Etiquette expert Ellen Reddick shares insights on the do's and don'ts of attending weddings. For more information from her, go here.
Wedding Etiquette Rules Every Guest Should Follow
Be the best guest with these updated takes on the "proper" things to do.
- Is there a rule that says wedding guests can't wear black or white?
Not anymore. Unlike the bridesmaids, you can wear any color you want. If you opt for black, "it should look chic, not funereal." You should also consider the time of day, location, and any religious restrictions (for example, no bare shoulders or risqué necklines).
- Speaking of church weddings, do I need to dress really conservatively?
It depends on the venue and time of day — some weddings are formal and others more relaxed. Take cues from the wedding invitation. That will give you a sense of the tone of the event.
- I have the perfect present in mind. Do I really have to give something off the registry?
Bridal registries are great and wonderful suggests. They help couples suggest gift ideas, avoid duplicate gifts, and simplify gift giving for their guests. But choosing your own gift is also okay. Often the most memorable gifts are those that guests select themselves.
- My friend is getting married but it's her second wedding. I gave her a present the first time. Do I need to give another?
If you gave a gift for the first marriage, you're off the hook for giving again. Of course, some family and friends give anyway to celebrate the couple. Check in with other family members before you do anything.
- I've been invited to a wedding I can't attend. Do I still need to send a gift?
In a nutshell, yes. Send it to the couple ahead of time, so they don't have to lug it home from the reception. If you don't ship it before the wedding, do it soon after.
- Is it really tacky to just give cash?
You will not find many couples who would be offended by cash. As far as the amount, what's adequate is whatever you can give. But a thoughtful note on a pretty card goes a long way. The couple will know your gift was from the heart.
- So what exactly does that "+1" mean?
This is traditionally for a partner or spouse, but want to bring a friend instead? Do it. You can bring anyone you're close to and who you think would enjoy the event. Well, except for kids. "A +1 is generally meant as an adult, not a young child, toddler, or baby. If the invitation doesn't mention your child's name or say "children welcome," you should assume it's a no.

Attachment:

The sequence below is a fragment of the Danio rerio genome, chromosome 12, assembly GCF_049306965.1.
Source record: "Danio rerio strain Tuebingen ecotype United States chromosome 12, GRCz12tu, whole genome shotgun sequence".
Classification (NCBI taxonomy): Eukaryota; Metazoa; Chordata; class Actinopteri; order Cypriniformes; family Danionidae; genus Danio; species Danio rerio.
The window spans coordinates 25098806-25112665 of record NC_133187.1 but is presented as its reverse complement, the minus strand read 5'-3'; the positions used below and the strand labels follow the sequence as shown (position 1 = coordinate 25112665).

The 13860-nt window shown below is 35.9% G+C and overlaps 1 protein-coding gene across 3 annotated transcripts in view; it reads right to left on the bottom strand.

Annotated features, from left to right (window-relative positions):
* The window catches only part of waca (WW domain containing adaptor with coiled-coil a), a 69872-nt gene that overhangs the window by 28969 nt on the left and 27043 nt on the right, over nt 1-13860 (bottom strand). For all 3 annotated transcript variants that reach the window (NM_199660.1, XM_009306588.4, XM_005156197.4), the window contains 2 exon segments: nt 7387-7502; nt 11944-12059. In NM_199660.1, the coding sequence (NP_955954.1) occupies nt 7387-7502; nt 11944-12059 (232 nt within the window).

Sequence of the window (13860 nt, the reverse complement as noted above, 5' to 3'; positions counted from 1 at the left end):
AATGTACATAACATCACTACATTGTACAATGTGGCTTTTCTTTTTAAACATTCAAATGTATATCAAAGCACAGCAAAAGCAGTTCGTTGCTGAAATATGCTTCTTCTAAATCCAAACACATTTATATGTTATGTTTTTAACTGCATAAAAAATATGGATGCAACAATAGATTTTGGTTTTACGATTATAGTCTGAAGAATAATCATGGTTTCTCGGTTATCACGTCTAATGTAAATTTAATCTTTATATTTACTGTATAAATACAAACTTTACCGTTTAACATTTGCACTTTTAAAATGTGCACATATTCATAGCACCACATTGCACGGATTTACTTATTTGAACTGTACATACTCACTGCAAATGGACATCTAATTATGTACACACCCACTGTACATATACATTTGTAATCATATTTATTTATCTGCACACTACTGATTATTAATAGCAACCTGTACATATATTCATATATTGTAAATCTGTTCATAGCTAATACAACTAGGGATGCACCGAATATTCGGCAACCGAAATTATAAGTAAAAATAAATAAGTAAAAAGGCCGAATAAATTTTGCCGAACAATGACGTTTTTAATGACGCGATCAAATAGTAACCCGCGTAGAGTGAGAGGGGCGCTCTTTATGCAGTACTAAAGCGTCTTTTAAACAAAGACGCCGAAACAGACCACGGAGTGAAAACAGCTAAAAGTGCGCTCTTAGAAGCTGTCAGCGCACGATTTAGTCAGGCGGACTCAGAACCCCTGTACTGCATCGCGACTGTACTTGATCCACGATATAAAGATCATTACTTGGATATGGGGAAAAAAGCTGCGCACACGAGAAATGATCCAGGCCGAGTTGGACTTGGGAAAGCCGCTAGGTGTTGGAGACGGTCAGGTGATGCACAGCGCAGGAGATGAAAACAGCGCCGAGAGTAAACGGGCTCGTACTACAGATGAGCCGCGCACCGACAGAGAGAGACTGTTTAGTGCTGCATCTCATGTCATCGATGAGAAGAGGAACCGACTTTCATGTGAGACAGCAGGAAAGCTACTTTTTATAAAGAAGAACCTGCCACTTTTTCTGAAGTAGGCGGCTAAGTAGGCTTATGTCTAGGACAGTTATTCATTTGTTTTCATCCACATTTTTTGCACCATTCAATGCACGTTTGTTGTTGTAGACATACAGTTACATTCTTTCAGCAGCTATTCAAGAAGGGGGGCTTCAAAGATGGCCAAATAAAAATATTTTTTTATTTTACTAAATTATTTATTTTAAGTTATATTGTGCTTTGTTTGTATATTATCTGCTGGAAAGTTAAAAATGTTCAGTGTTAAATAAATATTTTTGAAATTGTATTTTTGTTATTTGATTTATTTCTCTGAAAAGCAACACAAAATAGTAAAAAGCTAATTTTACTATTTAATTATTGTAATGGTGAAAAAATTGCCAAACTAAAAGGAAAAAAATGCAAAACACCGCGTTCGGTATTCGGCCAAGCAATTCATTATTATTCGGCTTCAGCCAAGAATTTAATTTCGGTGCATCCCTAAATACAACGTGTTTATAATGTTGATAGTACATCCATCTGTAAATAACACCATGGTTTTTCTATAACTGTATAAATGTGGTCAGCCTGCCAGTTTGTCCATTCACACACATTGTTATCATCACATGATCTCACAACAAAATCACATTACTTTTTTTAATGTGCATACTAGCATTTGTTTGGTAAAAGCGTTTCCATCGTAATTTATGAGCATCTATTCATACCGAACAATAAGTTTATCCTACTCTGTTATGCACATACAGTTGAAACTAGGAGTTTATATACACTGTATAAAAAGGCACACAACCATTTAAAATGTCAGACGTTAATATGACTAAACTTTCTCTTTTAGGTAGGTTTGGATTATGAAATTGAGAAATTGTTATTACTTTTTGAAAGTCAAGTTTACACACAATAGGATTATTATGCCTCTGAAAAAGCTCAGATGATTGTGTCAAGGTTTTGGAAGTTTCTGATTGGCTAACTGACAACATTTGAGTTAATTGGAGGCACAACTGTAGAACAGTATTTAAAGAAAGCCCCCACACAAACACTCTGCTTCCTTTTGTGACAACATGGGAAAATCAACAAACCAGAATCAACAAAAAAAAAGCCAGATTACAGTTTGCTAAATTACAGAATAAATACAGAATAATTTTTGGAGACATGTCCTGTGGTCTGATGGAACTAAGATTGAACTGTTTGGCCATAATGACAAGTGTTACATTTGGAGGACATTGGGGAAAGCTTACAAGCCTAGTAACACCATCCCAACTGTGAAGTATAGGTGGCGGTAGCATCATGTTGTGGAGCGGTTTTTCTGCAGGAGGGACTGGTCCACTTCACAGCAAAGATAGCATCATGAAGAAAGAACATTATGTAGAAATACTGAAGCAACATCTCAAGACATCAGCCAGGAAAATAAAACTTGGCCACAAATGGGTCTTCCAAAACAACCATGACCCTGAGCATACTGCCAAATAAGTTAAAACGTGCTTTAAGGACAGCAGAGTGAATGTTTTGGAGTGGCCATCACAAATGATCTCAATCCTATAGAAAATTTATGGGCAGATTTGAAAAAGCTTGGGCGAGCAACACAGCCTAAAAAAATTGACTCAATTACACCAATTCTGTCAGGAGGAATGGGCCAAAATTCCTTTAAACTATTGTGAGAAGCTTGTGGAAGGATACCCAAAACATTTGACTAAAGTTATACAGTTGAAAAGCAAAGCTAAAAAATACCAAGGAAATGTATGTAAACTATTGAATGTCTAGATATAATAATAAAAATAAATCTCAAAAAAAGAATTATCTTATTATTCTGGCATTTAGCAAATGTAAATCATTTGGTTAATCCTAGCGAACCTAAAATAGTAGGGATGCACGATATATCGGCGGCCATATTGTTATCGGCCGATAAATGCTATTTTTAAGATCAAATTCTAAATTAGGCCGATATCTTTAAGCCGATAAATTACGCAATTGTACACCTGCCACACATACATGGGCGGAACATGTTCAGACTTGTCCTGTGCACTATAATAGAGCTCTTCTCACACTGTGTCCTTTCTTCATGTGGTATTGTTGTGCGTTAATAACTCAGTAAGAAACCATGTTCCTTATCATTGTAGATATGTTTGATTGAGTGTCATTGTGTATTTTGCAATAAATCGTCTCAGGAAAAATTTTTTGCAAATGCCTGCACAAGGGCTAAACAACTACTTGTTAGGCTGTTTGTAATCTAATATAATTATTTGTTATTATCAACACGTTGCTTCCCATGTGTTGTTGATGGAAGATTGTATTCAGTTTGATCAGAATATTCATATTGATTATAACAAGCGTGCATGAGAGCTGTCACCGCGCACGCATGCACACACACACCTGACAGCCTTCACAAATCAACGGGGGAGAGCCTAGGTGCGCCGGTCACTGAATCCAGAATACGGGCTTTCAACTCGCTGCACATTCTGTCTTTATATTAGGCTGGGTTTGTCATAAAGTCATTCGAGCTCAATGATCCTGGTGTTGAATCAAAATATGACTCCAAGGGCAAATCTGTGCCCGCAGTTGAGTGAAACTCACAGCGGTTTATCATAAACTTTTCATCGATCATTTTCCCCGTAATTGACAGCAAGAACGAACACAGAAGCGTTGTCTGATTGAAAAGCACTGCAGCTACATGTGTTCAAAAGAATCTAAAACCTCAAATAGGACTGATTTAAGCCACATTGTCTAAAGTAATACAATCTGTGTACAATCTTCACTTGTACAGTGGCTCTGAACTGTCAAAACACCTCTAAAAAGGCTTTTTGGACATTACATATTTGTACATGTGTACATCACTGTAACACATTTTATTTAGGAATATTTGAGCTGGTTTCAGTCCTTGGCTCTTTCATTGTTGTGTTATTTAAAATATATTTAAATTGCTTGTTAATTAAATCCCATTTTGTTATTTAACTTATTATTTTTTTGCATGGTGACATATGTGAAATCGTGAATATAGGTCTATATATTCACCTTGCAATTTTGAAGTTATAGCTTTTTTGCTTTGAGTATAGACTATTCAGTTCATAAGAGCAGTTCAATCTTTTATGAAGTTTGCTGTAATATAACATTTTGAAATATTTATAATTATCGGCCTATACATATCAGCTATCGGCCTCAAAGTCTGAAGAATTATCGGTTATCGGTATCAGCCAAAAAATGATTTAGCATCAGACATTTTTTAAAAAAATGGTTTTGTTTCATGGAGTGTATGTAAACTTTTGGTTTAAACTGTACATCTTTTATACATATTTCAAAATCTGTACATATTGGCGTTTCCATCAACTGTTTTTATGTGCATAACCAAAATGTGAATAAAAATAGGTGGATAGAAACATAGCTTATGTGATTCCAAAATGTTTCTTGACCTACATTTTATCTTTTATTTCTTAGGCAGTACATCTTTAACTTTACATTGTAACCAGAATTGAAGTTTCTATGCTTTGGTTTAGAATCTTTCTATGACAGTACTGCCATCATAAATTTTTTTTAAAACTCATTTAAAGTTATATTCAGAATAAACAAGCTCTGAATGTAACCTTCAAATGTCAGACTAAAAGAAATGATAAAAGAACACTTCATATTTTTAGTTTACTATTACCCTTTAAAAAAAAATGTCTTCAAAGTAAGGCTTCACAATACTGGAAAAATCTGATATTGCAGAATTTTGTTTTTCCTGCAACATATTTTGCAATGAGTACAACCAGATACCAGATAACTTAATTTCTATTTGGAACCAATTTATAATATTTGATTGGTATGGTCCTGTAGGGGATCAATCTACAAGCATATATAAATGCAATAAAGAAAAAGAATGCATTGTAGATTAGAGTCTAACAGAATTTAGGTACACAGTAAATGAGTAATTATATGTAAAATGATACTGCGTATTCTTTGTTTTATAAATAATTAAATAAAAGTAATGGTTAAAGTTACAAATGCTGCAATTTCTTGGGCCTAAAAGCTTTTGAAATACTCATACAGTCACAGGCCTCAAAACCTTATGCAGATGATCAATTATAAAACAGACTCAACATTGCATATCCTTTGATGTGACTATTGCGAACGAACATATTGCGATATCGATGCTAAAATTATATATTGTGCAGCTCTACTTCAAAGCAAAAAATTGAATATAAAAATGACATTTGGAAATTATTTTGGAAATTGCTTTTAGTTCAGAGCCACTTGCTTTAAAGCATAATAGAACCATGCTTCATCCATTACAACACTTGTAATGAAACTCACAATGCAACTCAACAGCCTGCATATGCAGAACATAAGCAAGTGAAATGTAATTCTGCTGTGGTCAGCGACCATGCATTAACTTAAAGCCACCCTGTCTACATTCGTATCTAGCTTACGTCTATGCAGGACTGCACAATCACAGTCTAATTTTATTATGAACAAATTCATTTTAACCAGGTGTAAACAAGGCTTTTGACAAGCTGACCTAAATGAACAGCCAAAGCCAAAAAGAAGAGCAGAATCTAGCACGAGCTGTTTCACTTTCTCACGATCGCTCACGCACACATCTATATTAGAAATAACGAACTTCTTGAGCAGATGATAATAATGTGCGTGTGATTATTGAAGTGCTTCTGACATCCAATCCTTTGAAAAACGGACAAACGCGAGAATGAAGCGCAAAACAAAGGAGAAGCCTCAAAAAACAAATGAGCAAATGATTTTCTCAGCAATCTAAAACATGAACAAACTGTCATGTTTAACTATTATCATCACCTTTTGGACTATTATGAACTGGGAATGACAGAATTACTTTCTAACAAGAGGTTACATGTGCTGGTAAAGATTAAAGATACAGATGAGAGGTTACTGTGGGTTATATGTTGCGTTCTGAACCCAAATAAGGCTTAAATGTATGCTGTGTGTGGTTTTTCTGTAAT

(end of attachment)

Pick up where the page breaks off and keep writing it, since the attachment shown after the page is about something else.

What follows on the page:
- If I didn't get a "+1," do I have to come solo?
If you're in a serious relationship or engaged, ask the bride or groom if there was an oversight. If they tell you they couldn't invite your S.O. because it's a small wedding, be polite about it — they might have a tight budget.
- How rude it is to skip the ceremony but attend the reception — or vice versa?
If possible, go to both — especially if it's a good friend or family member's wedding. If you have a major conflict that night, let the couple know well in advance. The protocol for leaving a reception early is to wait until the cake is cut. And always find the bride and groom to thank them and say goodbye before you bow out.
- Do you have to tip anyone at a wedding?
If the wedding has an open bar, you should tip what you would normally tip at a bar — anywhere from 50 cents to $1 a drink. As far as a parking attendant or valet, they're usually built into the cost of a venue, but use your discretion.
11. When and what can I post on online about the wedding? Looks like there are no dinner options that fit my (insert restriction here) diet. Should I let the host know It's impolite for a guest to enter a special meal request. in most cases, you can make do with something that's being served. But if you're worried you'll starve, eat something before you leave the house. If you have an allergy, discreetly ask the waiter how the food was prepared. You don't want to post anything on Facebook or any other social media until your friend has made it public and you have her blessing. For example, if she just got engaged, she may have told you but not members of her immediate family. When it comes to posting on social media during the wedding, "the bottom line is, you have to respect the wishes of the bride and groom. Some couples don't mind if you tweet the moment they tie the knot, and even provide a wedding hashtag for guests to use when sharing photos. Others are more private. Usually, you can find out on the couples' website, or just ask. But if you're not that close to the couple, err on the side of caution.